“This smells like the Water Agreement. There are a lot of unanswered questions here. Everybody knows that you don’t get a mail-order bride without first looking at a picture. … The city has done a lousy job getting information to the public.”
— Buncombe County resident Don Yelton
You know you’re in for a tough public hearing when the first member of the public to speak up compares the subject in question to both the troubled Regional Water Agreement and a mail-order bride. At the Asheville City Council’s Aug 19 formal meeting, Buncombe County resident (and Asheville property owner) Don Yelton queried Council about the proposed sale of his land; it was clear that Yelton had more questions than the city had answers, and he wanted more information.
But Yelton wasn’t the only concerned property owner on hand. Later in the hearing, Haw Creek resident Fred English went right for the jugular, declaring: “This is my land! And my land is not for sale at any price!” What got English’s Irish up was the city’s willingness to consider selling his land. Yelton, on the other hand, seemed more concerned about the way the city was going about it: His comparisons of such a sale to both the Water Agreement and a mail-order bride imply deals made while the details remain nebulous.
The two men, however, are only partial owners of the property in question. And together with their 69,000 co-owners — the residents of Asheville — they’re being asked to wed a bride that (to borrow an image from Yelton) is a beauty in the eyes of some and a beast to others.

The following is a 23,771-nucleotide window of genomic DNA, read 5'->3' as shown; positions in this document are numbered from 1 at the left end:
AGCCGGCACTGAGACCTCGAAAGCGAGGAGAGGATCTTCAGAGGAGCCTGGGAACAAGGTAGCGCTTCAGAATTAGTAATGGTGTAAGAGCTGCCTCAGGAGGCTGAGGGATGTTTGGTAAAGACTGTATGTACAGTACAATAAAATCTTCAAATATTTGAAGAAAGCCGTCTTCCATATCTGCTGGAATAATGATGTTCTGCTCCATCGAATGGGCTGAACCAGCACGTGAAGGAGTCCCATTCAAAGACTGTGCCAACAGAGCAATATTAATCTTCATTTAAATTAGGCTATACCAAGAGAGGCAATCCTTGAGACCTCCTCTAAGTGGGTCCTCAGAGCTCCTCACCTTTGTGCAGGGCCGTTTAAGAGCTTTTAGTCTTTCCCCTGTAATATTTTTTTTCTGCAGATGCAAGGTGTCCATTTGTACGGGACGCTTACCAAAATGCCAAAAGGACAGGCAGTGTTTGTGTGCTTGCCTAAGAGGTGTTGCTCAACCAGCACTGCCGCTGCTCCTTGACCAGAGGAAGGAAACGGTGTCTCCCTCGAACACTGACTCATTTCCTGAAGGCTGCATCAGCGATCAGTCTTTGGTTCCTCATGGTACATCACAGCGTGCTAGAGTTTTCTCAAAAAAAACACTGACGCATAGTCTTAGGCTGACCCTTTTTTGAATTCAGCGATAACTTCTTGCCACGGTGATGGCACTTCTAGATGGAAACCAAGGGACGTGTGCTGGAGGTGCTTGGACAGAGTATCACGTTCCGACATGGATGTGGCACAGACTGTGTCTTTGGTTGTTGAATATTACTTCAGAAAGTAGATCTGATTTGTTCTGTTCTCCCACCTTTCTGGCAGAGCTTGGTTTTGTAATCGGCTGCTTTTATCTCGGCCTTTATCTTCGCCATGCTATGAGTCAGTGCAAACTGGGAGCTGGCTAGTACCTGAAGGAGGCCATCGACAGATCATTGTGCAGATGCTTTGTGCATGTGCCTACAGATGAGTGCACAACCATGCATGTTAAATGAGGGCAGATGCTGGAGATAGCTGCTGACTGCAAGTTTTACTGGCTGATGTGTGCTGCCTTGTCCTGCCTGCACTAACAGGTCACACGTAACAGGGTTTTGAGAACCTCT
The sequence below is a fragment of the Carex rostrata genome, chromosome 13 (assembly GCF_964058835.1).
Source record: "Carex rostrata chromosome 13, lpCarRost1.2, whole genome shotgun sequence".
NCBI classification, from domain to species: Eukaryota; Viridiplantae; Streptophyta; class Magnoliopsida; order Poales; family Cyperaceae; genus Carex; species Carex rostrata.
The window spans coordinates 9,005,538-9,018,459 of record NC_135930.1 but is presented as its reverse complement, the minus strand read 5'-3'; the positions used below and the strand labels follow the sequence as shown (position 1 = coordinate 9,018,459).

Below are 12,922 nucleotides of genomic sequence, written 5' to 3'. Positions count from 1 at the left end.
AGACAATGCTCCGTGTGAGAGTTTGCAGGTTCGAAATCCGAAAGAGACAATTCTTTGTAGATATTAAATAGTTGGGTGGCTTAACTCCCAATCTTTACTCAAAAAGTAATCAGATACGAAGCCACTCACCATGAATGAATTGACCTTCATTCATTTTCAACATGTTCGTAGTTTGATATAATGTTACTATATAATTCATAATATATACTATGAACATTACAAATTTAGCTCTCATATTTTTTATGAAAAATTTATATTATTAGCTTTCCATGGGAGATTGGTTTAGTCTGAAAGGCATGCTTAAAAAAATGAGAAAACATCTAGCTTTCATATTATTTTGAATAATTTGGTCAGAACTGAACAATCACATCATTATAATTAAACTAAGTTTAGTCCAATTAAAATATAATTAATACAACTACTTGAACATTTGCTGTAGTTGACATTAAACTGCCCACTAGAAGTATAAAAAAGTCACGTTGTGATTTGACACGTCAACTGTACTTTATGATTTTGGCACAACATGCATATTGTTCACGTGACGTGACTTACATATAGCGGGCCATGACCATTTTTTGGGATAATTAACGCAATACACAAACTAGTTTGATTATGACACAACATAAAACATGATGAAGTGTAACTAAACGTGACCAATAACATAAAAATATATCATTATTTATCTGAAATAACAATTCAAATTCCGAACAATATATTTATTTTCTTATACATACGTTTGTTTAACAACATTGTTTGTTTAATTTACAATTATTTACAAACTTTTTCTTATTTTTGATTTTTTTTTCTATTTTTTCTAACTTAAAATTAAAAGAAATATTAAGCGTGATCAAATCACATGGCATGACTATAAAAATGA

At issue is the Grove Park Inn’s proposal to build a luxury high-rise on publicly owned land around Pack Square. And the city’s apparent willingness to consider selling that property to a private corporation for $656,000 has sparked a firestorm of debate among Asheville and Buncombe County residents.
Further complicating the matter is the site’s location in the heart of downtown Asheville’s Pack Square, a park characterized by the Pack Square Conservancy (a nonprofit quasi-governmental agency) as “the city’s living room.” Together, these issues have prompted a land-use debate whose outcome could help shape the face of Asheville for generations to come. And that’s without even considering a second, even larger high-rise the GPI has talked about building on public land across the square, adjacent to City Hall. That proposal, however, has been put on hold for now.
Rumors and innuendo have dogged the Grove Park Inn project for months, with opponents accusing city leaders of favoritism and backroom dealmaking. But at the Aug. 19 meeting — a continuation of the Aug. 12 formal session, whose lengthy agenda went mostly unaddressed after Council bogged down on the first controversial item, revamping the city’s housing code — the public finally had its say, along with GPI representatives and city officials. The resulting four-hour public hearing, however, did little to assuage project opponents’ concerns. And though city staffers did try to deflate several of the more prominent rumors, in the end, their explanations may have raised as many questions as they answered.